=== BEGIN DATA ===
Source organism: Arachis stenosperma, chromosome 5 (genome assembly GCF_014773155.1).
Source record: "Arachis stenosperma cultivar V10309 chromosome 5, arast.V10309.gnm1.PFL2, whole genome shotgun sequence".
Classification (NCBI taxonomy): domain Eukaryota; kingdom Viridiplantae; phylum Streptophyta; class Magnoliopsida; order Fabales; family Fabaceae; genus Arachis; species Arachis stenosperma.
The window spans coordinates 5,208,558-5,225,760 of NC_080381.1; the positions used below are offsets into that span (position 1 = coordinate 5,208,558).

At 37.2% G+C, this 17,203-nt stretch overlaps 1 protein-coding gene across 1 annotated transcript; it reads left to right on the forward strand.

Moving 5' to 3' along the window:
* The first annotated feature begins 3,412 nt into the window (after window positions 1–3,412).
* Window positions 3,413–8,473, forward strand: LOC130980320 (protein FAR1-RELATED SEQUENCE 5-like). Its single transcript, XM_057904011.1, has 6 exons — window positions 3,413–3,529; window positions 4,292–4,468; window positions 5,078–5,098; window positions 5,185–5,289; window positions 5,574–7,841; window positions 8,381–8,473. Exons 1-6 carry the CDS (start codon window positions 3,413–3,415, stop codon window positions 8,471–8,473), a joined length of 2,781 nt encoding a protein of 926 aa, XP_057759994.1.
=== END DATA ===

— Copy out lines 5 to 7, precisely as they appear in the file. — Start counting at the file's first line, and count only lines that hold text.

At 37.2% G+C, this 17,203-nt stretch overlaps 1 protein-coding gene across 1 annotated transcript; it reads left to right on the forward strand.

Moving 5' to 3' along the window:
* The first annotated feature begins 3,412 nt into the window (after window positions 1–3,412).